Why Addressing the Social Determinants is Key to Improving Care and Managing Costs

Social Programs Just Got A $100 Million Boost

When the Institute for Healthcare Improvement introduced the Triple Aim, it provided both a challenge and opportunity for healthcare networks to think outside of the box and come up with new solutions to existing problems. As part of that goal, the American Hospital Association of Trustees created a task force that was given the assignment of finding innovative ways of addressing the unique healthcare needs found among vulnerable populations living in inner-city neighborhoods or rural areas. The 29 members of the Task Force on Ensuring Access in Vulnerable Communities highlighted technological innovations, delivery methods improvements, and examples of health networks successfully addressing the social determinants of health.  

Nutrition in Healthcare 

In Toledo, Ohio, ProMedica Health Systems understands that healthy eating habits are a foundational component of enjoying a healthy life. As in many vulnerable areas, ProMedica determined that many of the conditions they were seeing that are linked to poor nutrition were often a result of their patients lacking access to affordable, nutritious food. To address the long-term issue, they created a program that takes nutrition education into the schools and teaches both students and parents foundational principles of nutrition, as well as how to shop for healthy options on a limited budget. They also created the ProMedica Food Pharmacy to alleviate immediate food concerns. A doctor can write their patient a prescription for the Food Pharmacy, and then the patient can go pick up several days worth of nutritious food for their family. By looking after the nutritional needs of their most at-risk patients, healthcare networks can improve their patient’s’ immediate lives and reduce the risk of long-term health complications.  

Proactive Care Prevents Future Problems 

Another example can be found in West Baltimore, where Ben Secours Hospital has determined that the best way to address the cost of emergency medical treatments is to reduce the need for them. In partnership with other hospitals, health networks, and community organizations, Ben Secours has spearheaded programs which are designed to support preventative health measures and improve the overall health of the community. These initiatives have included everything from increasing the number care coordinators and primary care physicians to providing grants for fitness equipment, healthy eating programs, and fitness classes.   

Lehigh Valley Health Network in Pennsylvania and Kaiser Permanente in California are two more examples of healthcare networks that have begun addressing social determinants of health as part of their goal of achieving the Triple Aim. Both networks have created their own unique screening processes to identify patients who are in frequent need of care because they lack reliable access to basic needs such as food or shelter. Once these individuals have been identified, specially trained teams assist them in accessing resources that are available to help meet their needs These programs have shown that by coordinating with the patients and all applicable health and human services providers, hospitals can improve the long-term health of their patients and lower operational costs through reducing repeat emergency department care.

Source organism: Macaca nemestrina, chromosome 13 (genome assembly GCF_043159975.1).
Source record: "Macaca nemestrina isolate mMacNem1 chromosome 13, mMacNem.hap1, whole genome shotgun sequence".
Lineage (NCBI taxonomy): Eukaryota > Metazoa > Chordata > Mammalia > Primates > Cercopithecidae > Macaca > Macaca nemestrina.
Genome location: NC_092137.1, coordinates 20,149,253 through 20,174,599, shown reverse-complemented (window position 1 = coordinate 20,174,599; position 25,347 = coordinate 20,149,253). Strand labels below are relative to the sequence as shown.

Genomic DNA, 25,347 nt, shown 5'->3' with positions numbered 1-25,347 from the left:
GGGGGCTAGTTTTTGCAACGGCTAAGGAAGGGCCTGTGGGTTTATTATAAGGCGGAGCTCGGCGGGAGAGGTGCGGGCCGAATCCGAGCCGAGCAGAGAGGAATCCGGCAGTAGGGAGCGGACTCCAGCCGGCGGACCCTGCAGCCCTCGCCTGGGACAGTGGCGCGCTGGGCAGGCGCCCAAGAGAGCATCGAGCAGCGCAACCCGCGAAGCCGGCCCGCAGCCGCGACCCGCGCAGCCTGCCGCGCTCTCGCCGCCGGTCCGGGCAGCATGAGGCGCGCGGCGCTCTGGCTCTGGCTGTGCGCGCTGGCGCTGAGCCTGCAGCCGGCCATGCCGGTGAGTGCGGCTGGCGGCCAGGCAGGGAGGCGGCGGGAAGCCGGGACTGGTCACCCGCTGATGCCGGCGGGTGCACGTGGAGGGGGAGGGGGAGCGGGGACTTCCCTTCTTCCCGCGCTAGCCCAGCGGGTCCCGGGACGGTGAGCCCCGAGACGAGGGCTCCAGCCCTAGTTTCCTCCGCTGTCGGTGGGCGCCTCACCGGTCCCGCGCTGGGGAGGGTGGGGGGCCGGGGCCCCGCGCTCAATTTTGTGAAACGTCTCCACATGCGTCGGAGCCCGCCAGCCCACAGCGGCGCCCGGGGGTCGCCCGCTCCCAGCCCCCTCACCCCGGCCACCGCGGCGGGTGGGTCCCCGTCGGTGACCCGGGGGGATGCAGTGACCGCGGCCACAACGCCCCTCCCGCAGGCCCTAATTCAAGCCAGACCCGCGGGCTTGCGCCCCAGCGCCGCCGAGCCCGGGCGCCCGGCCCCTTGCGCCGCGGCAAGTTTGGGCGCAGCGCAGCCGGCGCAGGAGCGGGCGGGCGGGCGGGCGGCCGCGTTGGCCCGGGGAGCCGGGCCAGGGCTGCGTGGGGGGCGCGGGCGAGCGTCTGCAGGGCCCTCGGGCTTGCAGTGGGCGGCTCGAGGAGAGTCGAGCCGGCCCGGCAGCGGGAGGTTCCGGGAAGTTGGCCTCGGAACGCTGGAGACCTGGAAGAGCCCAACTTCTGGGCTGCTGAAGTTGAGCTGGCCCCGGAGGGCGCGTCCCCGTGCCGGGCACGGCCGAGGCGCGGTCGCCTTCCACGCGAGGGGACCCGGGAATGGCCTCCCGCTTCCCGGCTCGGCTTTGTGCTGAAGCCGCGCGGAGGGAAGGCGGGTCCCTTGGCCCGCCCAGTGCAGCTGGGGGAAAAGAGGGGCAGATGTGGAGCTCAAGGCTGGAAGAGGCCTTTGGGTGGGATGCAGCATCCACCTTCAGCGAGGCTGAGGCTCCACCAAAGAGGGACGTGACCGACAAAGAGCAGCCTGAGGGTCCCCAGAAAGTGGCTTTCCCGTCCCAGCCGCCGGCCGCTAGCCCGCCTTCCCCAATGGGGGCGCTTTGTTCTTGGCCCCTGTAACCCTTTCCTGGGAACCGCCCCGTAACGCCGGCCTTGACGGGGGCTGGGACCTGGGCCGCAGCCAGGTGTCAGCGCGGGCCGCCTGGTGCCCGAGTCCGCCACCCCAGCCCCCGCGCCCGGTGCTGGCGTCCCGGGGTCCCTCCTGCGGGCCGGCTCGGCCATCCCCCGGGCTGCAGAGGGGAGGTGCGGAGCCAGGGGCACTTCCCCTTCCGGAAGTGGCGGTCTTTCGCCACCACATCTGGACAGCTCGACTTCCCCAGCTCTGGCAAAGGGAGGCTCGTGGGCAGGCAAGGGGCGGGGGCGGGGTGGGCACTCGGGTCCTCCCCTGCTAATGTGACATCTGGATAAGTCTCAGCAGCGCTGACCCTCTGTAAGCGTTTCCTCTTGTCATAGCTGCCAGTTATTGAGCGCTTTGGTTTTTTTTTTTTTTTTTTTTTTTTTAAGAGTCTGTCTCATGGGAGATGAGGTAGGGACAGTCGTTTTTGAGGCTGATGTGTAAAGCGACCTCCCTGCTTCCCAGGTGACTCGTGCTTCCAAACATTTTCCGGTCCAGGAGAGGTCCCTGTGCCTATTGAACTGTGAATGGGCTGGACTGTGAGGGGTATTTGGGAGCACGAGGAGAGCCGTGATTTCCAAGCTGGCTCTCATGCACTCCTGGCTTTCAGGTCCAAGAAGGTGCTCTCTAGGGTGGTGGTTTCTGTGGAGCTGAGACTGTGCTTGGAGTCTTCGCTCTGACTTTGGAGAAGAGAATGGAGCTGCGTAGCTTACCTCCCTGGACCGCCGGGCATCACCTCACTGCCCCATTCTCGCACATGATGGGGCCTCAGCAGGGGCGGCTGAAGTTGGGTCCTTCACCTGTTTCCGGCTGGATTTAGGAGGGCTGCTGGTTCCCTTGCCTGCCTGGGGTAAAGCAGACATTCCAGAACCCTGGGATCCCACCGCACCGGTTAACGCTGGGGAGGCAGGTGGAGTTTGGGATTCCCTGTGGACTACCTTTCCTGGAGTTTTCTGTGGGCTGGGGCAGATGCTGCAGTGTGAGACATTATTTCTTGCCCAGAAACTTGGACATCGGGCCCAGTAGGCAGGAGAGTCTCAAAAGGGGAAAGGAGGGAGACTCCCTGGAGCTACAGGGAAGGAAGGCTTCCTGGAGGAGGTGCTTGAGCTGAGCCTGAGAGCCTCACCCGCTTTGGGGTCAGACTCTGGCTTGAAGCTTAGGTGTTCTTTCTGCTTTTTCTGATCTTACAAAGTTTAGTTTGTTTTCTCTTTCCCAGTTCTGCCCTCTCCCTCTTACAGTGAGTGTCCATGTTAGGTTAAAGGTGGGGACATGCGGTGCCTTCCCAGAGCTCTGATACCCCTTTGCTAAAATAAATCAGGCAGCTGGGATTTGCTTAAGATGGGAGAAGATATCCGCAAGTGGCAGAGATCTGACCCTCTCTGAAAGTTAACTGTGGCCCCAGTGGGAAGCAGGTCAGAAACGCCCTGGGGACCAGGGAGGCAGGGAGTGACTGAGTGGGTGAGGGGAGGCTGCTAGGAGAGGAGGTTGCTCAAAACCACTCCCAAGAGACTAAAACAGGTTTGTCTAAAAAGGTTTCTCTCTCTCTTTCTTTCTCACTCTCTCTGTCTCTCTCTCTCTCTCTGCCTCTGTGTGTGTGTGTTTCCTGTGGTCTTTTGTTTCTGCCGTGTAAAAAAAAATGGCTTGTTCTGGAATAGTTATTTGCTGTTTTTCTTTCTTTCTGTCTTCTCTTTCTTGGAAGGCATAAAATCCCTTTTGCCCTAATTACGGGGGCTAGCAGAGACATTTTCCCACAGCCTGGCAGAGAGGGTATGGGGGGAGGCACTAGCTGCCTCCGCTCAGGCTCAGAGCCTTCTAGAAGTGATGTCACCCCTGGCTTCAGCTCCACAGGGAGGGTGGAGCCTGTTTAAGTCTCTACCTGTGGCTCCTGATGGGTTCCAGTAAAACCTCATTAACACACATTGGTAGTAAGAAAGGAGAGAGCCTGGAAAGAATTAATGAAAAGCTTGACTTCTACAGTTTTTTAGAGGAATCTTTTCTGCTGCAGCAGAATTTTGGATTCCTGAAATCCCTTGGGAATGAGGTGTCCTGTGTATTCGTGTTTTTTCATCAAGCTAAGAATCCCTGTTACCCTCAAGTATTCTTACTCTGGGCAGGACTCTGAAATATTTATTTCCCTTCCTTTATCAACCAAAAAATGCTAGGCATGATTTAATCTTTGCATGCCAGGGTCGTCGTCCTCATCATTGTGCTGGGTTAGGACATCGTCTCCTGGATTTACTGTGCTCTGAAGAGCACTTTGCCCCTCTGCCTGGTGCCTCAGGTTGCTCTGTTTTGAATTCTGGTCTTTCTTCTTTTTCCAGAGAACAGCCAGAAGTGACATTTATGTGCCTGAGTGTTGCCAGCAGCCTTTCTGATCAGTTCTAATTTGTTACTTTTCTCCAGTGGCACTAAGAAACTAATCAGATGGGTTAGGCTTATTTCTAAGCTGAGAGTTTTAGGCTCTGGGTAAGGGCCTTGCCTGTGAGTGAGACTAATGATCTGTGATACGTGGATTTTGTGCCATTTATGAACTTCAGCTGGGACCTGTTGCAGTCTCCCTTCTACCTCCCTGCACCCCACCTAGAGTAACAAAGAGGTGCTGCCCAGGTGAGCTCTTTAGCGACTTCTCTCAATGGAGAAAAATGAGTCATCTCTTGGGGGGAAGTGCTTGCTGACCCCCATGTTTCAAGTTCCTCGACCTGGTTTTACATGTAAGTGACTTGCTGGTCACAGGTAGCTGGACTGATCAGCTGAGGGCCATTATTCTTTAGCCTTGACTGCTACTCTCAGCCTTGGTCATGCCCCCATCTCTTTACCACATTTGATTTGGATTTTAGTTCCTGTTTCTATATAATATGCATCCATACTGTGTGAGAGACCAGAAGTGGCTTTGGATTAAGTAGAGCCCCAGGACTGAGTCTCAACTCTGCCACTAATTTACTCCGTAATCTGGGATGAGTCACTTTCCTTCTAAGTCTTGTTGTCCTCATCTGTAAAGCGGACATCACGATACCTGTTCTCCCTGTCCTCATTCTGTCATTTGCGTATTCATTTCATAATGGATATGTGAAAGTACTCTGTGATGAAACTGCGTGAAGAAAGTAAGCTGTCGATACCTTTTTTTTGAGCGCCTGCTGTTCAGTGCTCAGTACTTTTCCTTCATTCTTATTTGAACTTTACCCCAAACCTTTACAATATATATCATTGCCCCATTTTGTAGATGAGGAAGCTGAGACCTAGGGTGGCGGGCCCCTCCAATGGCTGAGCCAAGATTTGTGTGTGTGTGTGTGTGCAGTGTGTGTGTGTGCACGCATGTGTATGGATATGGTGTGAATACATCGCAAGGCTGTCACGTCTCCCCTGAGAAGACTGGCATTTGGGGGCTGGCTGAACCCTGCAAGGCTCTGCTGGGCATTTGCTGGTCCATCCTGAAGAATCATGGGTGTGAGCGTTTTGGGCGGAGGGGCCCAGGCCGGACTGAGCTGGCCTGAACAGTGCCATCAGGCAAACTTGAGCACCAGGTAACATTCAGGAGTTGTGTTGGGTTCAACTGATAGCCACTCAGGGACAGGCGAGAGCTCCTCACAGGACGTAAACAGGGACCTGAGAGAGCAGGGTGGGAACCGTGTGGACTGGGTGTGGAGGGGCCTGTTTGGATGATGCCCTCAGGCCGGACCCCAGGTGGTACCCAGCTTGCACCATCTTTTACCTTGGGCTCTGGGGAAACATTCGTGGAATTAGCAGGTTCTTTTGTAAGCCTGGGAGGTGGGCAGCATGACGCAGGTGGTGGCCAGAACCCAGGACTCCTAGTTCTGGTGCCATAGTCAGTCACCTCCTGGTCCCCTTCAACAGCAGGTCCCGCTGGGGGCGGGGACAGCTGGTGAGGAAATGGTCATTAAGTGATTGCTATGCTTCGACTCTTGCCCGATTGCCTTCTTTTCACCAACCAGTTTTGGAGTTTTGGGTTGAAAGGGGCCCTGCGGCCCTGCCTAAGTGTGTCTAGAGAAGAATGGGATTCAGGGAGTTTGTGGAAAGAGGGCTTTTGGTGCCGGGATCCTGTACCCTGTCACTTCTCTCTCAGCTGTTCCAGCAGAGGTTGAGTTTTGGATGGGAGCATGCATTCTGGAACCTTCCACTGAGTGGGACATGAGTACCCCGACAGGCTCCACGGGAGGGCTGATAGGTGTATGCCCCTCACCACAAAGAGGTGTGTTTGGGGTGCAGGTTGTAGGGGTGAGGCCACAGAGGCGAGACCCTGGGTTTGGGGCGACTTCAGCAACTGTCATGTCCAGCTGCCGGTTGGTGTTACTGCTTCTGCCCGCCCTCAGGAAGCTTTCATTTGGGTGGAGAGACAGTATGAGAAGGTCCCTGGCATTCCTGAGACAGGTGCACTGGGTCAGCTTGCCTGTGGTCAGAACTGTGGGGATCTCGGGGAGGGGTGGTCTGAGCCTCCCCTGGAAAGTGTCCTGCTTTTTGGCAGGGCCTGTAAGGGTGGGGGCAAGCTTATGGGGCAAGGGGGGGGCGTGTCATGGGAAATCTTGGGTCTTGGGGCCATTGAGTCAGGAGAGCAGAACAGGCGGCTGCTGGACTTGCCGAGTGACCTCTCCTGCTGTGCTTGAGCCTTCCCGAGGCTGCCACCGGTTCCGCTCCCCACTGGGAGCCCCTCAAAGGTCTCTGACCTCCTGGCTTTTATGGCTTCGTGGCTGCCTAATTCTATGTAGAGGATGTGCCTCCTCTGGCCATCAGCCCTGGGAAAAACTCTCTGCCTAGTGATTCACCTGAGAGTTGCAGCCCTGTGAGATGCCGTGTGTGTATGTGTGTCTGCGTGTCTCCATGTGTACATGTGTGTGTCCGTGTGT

Housing is Healthcare 

Access to reliable, safe housing is often one of the most defining social determinants for a healthy life. Many of the healthcare systems so called “super-utilizers” are individuals who are experiencing homelessness. These individuals often live with chronic mental and physical health conditions and rely on hospital emergency departments as their only access to medical care. As noted above, many healthcare networks have recognized this relation between stable housing and high hospital utilization and have begun directing patients to organizations that can help. Recently, however, some hospitals have started to take the matter into their own hands.  

In 2015, with the encouragement of several healthcare associations, the IRS recognized investing in housing as a community benefit under the tax code which governs hospitals. By doing so, they opened opportunities for hospitals to directly invest in projects which provide their highest risk patients with clean, safe housing. What this investment looks like varies, with different health networks choosing the methods that best meet the needs of their communities. In Chicago, the University of Illinois Hospital & Health Sciences System has partnered with existing housing organizations to literally pay the rent for some of their most critical need patients. The Florida Hospital in Orlando has invested over one and a half million dollars into a city project to build apartments and house up to three hundred chronically homeless individuals. SBH Health Systems in New York sold part of their hospital campus to a developer as part of a project to build affordable housing. The methods were diverse, but the outcomes have been primarily positive for both the patients and the hospitals.  

It has long been known that social determinants, such as access to preventative care, nutritious food, and stable housing, can have drastic implications on an individual’s immediate and long-term health. Healthcare networks are now showing that by addressing these issues as part of a patient’s comprehensive care plan, they can improve the health of their patients and their communities while managing their overall costs.  

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